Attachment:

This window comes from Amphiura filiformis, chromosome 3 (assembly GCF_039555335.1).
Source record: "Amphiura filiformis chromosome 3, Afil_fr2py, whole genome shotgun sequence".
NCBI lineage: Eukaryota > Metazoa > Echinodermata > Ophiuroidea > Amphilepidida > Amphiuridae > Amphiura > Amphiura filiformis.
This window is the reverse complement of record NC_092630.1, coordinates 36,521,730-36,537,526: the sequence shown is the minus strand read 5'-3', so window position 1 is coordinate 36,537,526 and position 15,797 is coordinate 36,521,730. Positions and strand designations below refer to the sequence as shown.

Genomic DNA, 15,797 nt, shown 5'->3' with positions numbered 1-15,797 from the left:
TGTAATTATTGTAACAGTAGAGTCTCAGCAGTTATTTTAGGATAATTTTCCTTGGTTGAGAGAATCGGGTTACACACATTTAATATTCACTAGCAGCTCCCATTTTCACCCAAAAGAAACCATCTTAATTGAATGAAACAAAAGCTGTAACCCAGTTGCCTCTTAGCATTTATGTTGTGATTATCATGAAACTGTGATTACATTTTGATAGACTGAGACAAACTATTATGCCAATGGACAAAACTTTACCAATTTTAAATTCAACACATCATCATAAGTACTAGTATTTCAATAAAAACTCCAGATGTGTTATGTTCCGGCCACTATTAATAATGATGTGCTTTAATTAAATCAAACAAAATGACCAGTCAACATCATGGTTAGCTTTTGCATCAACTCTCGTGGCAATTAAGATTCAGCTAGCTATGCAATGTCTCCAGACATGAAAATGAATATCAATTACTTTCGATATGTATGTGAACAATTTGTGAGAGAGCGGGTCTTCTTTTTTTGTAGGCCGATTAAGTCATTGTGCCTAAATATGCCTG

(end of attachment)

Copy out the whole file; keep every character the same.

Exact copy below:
This window comes from Amphiura filiformis, chromosome 3 (assembly GCF_039555335.1).
Source record: "Amphiura filiformis chromosome 3, Afil_fr2py, whole genome shotgun sequence".
NCBI lineage: Eukaryota > Metazoa > Echinodermata > Ophiuroidea > Amphilepidida > Amphiuridae > Amphiura > Amphiura filiformis.
This window is the reverse complement of record NC_092630.1, coordinates 36,521,730-36,537,526: the sequence shown is the minus strand read 5'-3', so window position 1 is coordinate 36,537,526 and position 15,797 is coordinate 36,521,730. Positions and strand designations below refer to the sequence as shown.

Genomic DNA, 15,797 nt, shown 5'->3' with positions numbered 1-15,797 from the left:
TGTAATTATTGTAACAGTAGAGTCTCAGCAGTTATTTTAGGATAATTTTCCTTGGTTGAGAGAATCGGGTTACACACATTTAATATTCACTAGCAGCTCCCATTTTCACCCAAAAGAAACCATCTTAATTGAATGAAACAAAAGCTGTAACCCAGTTGCCTCTTAGCATTTATGTTGTGATTATCATGAAACTGTGATTACATTTTGATAGACTGAGACAAACTATTATGCCAATGGACAAAACTTTACCAATTTTAAATTCAACACATCATCATAAGTACTAGTATTTCAATAAAAACTCCAGATGTGTTATGTTCCGGCCACTATTAATAATGATGTGCTTTAATTAAATCAAACAAAATGACCAGTCAACATCATGGTTAGCTTTTGCATCAACTCTCGTGGCAATTAAGATTCAGCTAGCTATGCAATGTCTCCAGACATGAAAATGAATATCAATTACTTTCGATATGTATGTGAACAATTTGTGAGAGAGCGGGTCTTCTTTTTTTGTAGGCCGATTAAGTCATTGTGCCTAAATATGCCTG